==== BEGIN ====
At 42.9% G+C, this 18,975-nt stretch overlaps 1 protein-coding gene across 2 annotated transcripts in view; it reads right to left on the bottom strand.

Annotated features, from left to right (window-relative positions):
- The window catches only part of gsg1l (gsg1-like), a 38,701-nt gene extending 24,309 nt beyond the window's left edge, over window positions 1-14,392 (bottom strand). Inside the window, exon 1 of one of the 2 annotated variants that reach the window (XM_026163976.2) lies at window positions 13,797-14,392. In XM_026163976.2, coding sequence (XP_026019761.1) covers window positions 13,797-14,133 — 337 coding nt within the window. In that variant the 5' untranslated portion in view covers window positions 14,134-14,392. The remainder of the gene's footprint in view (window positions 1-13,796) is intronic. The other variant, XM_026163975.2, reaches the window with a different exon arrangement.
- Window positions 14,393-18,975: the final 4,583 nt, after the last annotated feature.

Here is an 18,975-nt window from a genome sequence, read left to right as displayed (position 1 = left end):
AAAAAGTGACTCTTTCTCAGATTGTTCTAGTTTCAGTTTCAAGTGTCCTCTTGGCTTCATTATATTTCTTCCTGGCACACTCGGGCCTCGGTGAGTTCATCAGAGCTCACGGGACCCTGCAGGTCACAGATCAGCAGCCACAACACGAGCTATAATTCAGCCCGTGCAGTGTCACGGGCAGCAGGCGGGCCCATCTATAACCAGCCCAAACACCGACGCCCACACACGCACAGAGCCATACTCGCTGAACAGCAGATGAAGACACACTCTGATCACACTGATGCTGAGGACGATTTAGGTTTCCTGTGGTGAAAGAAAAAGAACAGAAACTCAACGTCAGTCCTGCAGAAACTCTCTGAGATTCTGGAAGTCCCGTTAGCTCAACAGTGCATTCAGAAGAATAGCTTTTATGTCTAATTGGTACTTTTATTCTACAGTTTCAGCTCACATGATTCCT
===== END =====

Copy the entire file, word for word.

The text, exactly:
At 42.9% G+C, this 18,975-nt stretch overlaps 1 protein-coding gene across 2 annotated transcripts in view; it reads right to left on the bottom strand.

Annotated features, from left to right (window-relative positions):
- The window catches only part of gsg1l (gsg1-like), a 38,701-nt gene extending 24,309 nt beyond the window's left edge, over window positions 1-14,392 (bottom strand). Inside the window, exon 1 of one of the 2 annotated variants that reach the window (XM_026163976.2) lies at window positions 13,797-14,392. In XM_026163976.2, coding sequence (XP_026019761.1) covers window positions 13,797-14,133 — 337 coding nt within the window. In that variant the 5' untranslated portion in view covers window positions 14,134-14,392. The remainder of the gene's footprint in view (window positions 1-13,796) is intronic. The other variant, XM_026163975.2, reaches the window with a different exon arrangement.
- Window positions 14,393-18,975: the final 4,583 nt, after the last annotated feature.

Here is an 18,975-nt window from a genome sequence, read left to right as displayed (position 1 = left end):
AAAAAGTGACTCTTTCTCAGATTGTTCTAGTTTCAGTTTCAAGTGTCCTCTTGGCTTCATTATATTTCTTCCTGGCACACTCGGGCCTCGGTGAGTTCATCAGAGCTCACGGGACCCTGCAGGTCACAGATCAGCAGCCACAACACGAGCTATAATTCAGCCCGTGCAGTGTCACGGGCAGCAGGCGGGCCCATCTATAACCAGCCCAAACACCGACGCCCACACACGCACAGAGCCATACTCGCTGAACAGCAGATGAAGACACACTCTGATCACACTGATGCTGAGGACGATTTAGGTTTCCTGTGGTGAAAGAAAAAGAACAGAAACTCAACGTCAGTCCTGCAGAAACTCTCTGAGATTCTGGAAGTCCCGTTAGCTCAACAGTGCATTCAGAAGAATAGCTTTTATGTCTAATTGGTACTTTTATTCTACAGTTTCAGCTCACATGATTCCT